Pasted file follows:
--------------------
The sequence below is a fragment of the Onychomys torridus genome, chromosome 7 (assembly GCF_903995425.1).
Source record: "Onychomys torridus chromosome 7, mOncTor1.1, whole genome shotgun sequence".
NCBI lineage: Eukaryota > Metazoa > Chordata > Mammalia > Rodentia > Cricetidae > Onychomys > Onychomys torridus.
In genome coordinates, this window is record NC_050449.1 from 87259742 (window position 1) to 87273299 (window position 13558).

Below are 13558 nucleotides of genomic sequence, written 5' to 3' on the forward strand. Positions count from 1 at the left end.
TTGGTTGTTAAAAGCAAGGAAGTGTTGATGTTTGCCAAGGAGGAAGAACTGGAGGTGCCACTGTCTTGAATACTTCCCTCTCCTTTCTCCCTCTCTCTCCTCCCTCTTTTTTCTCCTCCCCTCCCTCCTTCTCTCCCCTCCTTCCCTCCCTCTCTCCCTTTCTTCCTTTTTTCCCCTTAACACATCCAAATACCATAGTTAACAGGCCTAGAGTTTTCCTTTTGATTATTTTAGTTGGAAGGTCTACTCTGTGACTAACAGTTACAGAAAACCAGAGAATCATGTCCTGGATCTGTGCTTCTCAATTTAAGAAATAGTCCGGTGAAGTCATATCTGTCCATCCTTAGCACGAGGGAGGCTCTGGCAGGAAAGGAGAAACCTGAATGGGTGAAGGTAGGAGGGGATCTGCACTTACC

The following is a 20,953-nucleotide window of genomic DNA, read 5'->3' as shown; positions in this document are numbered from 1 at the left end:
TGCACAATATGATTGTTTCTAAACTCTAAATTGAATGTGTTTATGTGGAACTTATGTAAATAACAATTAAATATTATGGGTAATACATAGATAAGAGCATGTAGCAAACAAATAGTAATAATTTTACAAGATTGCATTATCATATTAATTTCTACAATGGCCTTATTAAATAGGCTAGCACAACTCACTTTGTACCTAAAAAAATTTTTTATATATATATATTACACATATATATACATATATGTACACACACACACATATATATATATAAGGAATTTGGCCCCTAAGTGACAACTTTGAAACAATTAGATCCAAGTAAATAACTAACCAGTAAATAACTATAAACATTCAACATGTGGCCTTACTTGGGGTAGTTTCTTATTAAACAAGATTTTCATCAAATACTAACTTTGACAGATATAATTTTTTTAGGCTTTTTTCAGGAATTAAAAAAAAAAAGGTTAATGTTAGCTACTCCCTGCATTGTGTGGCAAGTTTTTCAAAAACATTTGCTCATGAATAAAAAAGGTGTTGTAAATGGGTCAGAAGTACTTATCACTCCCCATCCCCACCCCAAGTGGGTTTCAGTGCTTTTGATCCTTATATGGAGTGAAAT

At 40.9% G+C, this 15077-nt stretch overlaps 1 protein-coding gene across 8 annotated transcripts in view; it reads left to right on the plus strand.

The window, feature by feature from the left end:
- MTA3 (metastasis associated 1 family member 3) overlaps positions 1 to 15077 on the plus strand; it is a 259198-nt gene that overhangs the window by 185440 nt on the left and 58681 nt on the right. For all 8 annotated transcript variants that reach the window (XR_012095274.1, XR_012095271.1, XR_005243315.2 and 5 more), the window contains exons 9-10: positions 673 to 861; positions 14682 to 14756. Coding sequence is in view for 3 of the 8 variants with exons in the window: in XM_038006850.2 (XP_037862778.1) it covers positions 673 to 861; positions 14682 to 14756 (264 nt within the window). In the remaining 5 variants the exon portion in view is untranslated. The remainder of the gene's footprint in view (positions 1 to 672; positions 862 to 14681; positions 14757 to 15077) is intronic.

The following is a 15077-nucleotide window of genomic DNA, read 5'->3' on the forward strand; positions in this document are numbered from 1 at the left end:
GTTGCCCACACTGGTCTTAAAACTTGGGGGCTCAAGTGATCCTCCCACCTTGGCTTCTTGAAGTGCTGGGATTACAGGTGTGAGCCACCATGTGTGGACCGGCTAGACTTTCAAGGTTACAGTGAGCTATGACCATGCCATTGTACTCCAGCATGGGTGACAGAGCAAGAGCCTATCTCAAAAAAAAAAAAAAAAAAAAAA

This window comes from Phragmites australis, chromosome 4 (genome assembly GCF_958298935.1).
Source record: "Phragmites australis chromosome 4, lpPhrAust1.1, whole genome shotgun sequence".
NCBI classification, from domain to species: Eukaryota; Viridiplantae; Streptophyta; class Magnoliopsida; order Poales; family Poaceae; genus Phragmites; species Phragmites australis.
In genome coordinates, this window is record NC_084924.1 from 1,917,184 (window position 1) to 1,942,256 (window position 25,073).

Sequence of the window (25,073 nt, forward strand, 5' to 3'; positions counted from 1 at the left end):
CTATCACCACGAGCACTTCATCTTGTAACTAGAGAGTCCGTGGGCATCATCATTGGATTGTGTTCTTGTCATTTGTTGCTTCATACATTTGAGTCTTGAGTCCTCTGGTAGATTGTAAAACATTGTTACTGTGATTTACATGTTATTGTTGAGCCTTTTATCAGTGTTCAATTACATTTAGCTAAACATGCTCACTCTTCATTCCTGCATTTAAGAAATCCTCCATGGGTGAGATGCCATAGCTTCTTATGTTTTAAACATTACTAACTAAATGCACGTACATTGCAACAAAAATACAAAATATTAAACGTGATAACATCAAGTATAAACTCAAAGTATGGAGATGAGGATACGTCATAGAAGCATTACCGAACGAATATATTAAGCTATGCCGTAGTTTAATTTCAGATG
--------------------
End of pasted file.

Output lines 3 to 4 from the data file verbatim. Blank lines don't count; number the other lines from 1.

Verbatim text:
NCBI lineage: Eukaryota > Metazoa > Chordata > Mammalia > Rodentia > Cricetidae > Onychomys > Onychomys torridus.
In genome coordinates, this window is record NC_050449.1 from 87259742 (window position 1) to 87273299 (window position 13558).